Today I received my weekly email from Cook's Illustrated that included a report on freezing pizza dough. As I have reported before, my practice is to make the dough and then freeze it. My doughs are for the most part low in yeast (a fraction of your 0.83%) and can take a few days to rise in any noticeable fashion so I end up using them rather than freezing them at that point. However, as the CI report reproduced below states, pizza doughs that are frozen after rising do better than those that are frozen right after they have been made.
Published September 1, 2007. From Cook's Illustrated.
When should I freeze pizza dough? Before or after rising?
To answer this question, we made our basic pizza dough recipe—which makes enough for two pizza crusts—and froze it at two stages: immediately after mixing the dough and after allowing the dough to fully rise. After we shaped the dough into balls, we wrapped them in plastic wrap coated with nonstick cooking spray, placed them in zipper-lock bags, and froze them. A few days later, we thawed both doughs on the countertop, letting the unrisen dough rise for the two hours specified in the recipe. Next, we shaped both batches of dough-in addition to a freshly made batch and refrigerated dough from the supermarket-topped them with tomato sauce and mozzarella cheese, and baked them at 500 degrees for 10 minutes.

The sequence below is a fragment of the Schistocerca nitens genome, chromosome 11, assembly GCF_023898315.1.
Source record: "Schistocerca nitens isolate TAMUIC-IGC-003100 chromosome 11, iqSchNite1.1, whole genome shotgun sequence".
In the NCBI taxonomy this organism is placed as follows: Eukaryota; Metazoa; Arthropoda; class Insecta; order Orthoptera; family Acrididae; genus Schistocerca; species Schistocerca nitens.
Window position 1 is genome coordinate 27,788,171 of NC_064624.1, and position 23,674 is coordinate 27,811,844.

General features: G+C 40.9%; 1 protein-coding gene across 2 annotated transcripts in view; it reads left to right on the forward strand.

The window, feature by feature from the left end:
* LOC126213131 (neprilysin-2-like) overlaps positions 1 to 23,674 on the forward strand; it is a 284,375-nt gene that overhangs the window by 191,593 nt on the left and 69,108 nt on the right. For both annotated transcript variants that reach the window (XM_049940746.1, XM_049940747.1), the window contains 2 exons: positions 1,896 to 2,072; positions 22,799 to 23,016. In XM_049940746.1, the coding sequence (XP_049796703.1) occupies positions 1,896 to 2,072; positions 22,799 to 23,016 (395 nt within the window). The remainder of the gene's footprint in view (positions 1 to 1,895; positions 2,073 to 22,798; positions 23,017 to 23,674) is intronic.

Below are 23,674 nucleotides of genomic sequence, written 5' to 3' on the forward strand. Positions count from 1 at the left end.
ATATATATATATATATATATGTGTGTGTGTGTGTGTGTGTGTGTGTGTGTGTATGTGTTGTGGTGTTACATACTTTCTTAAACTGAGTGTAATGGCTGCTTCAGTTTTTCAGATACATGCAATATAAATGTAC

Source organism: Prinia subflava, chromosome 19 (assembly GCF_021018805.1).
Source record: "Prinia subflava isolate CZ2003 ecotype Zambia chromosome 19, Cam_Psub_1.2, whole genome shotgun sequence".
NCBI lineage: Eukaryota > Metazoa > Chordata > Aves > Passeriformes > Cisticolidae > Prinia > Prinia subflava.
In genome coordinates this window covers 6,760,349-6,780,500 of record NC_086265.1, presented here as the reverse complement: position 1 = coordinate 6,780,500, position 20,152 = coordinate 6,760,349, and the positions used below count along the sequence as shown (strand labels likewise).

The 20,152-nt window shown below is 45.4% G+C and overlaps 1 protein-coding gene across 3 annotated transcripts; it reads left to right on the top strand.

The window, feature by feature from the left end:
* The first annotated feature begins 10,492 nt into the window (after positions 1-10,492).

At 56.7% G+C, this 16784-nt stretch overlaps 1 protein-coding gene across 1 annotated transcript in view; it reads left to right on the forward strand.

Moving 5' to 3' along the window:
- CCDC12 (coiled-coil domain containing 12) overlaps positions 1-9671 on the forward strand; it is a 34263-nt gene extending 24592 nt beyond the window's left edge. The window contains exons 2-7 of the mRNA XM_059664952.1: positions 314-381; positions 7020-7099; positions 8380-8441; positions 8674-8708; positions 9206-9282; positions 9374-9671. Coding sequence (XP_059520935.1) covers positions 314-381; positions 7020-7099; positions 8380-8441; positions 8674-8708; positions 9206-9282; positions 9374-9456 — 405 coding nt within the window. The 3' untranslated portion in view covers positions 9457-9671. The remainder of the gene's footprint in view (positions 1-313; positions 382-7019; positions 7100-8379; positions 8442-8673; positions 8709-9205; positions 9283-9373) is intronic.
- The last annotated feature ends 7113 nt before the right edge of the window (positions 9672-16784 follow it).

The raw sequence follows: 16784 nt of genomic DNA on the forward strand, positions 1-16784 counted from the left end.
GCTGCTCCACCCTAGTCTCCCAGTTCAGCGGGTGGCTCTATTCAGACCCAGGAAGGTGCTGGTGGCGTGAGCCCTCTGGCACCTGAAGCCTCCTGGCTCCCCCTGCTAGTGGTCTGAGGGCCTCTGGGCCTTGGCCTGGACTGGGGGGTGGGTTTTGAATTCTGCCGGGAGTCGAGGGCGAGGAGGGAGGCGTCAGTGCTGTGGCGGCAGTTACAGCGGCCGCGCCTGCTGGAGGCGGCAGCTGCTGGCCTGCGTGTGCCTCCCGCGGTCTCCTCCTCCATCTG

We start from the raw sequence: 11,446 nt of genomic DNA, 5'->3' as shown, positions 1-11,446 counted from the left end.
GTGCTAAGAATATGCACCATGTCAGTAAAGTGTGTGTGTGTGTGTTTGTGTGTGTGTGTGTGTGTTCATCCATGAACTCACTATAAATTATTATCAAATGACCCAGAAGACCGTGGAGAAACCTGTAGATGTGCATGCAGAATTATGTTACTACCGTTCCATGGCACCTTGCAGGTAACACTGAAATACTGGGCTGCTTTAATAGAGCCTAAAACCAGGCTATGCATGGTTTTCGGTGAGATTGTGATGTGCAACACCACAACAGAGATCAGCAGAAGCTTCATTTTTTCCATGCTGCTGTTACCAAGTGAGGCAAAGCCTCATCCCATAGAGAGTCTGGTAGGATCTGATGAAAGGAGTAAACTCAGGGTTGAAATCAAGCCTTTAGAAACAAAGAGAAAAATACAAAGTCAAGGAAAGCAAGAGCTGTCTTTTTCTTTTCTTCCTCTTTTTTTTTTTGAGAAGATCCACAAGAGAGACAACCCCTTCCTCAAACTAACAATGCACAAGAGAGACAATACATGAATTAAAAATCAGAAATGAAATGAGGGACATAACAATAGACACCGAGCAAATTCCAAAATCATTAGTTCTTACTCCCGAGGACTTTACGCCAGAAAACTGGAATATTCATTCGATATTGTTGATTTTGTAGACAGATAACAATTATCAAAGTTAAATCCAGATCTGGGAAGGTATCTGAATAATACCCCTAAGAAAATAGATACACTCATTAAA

Tasted side by side, one of the frozen versions was nearly as good as the freshly made dough: The dough that had been frozen after rising was easy to shape (the gluten strands had had ample time to relax), crisp on the outside, chewy in the middle, and fresh-tasting. The dough that had been frozen before rising, on the other hand, was flatter and slightly tough. The freezing step had killed many of the yeast cells, resulting in a partially arrested rise and lackluster crust. Finally, the store-bought pizza dough received surprisingly good ratings from tasters.
If you have extra dough you'd like to keep around for later, be sure to let it rise fully before freezing. The best way to defrost dough is to let it sit on the countertop for a couple of hours or overnight in the refrigerator. (Thawing pizza dough in a microwave or low oven isn't recommended as it will dry the dough out.) And for last-minute pizza cravings, store-bought refrigerated dough is an entirely acceptable option.